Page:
Boat People: Kwaiawata Island
Most of us had never heard of Kwaiawata Island until early 2013 when it was reported that the Japanese cargo vessel MV Asian Lily had run aground there en route from New Zealand to the Philippines. The danger of the oil spill and potential damage to the coral reef and fisheries brought this small - 3 km long island - to our attention. Kwaiawata is in the Marshall-Benett Group in Milne Bay Province which includes about 160 islands off the southeast coast of the Papua New Guinea mainland.
The waters of Milne Bay provide a convenient connecting route via Jomarad Passage from the Coral Sea to the north. Nearly 1000 ships pass through these waters each year carrying goods between the Australian east coast and North Asia. Yet the waters are difficult to navigate. The complex and extensive reef system, numerous islands and one of the most rapid sea currents in the world makes the shipping hazardous.
Kwaiawata supports an indigenous community of about 300 people whose subsistence living relies greatly on fishing. These people of very modest means reside right on the route of the main transport line, where the international cargo of wealth flows constantly to power major economies of the world and to make billionaires smile.
The livelihood of the islanders is in danger every time large cargo vessels steer through Jomarad Pass. Yet people have lived on this island for ages. They knew their way through the complex maze of reefs and treacherous sea currents. They had cleverly built a canoe with an outrigger designed for stability. Such canoes allowed them to fish in deep waters and use the abundant resources of the sea. It also allowed them to visit communities on other islands in the extensive network of neighbours in the archipelago. These contacts, like fishing, are vital for maintaining the long-term viability of village life on the island.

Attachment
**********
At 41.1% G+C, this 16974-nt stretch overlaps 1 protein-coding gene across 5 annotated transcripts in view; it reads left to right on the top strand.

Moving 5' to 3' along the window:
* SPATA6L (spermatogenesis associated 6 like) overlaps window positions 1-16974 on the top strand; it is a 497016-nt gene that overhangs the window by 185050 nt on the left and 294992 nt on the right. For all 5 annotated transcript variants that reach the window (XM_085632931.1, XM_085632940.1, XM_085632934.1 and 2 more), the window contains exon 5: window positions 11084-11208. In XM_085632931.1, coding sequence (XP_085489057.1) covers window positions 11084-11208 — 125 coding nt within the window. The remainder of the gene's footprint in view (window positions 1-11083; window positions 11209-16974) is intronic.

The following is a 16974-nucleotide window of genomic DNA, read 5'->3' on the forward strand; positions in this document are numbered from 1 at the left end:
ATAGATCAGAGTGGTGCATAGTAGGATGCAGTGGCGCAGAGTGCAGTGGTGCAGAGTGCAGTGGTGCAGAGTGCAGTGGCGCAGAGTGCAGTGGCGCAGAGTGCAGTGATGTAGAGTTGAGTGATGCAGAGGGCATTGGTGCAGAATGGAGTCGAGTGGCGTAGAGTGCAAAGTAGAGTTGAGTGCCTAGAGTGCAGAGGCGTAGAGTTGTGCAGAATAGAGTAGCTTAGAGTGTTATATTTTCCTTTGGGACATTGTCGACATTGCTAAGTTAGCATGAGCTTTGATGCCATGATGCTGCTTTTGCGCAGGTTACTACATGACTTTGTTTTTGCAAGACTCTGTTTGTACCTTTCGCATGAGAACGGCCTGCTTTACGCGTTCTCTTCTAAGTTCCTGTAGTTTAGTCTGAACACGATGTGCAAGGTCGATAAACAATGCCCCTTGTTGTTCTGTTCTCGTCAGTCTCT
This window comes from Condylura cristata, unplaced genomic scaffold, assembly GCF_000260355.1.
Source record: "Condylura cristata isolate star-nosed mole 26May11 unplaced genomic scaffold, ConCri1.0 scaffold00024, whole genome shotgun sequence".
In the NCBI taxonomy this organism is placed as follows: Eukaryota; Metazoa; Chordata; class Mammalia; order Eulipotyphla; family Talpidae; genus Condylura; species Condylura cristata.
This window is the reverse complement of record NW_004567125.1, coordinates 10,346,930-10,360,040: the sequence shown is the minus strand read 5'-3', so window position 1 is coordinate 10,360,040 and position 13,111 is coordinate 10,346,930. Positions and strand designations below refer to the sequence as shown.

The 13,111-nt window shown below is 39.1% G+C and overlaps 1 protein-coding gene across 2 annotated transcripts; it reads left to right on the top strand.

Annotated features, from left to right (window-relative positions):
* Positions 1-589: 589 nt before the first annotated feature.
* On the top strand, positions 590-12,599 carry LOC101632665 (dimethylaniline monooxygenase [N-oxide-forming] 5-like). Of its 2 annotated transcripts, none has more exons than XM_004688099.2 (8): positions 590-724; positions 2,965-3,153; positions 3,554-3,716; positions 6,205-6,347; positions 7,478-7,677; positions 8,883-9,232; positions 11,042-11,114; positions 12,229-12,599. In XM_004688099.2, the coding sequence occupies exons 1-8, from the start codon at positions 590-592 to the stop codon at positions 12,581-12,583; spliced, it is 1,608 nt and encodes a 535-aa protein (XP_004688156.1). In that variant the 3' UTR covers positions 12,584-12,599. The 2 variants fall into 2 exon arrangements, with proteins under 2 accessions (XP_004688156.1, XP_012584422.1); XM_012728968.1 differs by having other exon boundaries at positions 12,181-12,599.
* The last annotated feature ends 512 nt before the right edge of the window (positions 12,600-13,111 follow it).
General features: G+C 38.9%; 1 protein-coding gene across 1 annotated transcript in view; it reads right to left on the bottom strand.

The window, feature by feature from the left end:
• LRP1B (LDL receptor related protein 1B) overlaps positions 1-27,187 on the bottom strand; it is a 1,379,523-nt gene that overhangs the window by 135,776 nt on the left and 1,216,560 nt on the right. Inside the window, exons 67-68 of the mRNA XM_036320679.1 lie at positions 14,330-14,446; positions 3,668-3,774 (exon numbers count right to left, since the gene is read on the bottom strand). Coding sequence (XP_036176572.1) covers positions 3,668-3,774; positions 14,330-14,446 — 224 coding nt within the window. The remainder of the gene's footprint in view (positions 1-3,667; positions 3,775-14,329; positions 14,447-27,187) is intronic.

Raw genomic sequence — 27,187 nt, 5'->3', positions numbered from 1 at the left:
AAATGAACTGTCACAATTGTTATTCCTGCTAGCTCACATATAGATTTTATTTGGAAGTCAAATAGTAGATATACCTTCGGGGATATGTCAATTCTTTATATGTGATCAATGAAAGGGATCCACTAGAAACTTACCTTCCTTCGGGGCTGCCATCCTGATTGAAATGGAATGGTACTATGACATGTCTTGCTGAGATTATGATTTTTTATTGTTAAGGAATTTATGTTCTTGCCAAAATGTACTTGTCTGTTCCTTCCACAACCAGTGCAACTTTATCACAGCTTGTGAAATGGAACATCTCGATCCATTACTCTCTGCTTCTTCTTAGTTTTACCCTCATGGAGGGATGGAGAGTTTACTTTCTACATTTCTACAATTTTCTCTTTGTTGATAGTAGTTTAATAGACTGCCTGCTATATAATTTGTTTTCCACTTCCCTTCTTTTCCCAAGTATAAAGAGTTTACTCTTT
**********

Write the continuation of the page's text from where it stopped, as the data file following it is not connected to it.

People on Kwaiawata Island speak Muyuw, which is part of the ‘Papuan Tip Cluster’ of languages – a branch of the big family of Austronesian languages. Milne Bay area with its 500 islands and the south-eastern tip of the Papuan mainland share this linguistic cluster and maritime culture called Massim. The area with a distinctive style of decoration is known also for its extensive exchange network, which through customary links and obligations support the life of individual communities as well as cultural cohesion of the larger social complex.
In 1904, early in his career, anthropologist Charles Seligman explored this region. He named it Massim and collected various artefacts, including a canoe model - made by the people of Kwaiawata Island - now kept in the collection of the Australian Museum. He obviously appreciated the singular importance of the canoe in community life – economic, social and spiritual. Ten years later, Seligman’s student Bronislaw Malinowski visited this province and conducted one of the seminal anthropological studies on the exchange network cantered on the Trobriand Islands.
At the end of the 20th century people from Kwaiawata still exchanged traditional shell ornaments with neighbours, and probably continue doing so for reasons that transcend subsistence or economic needs.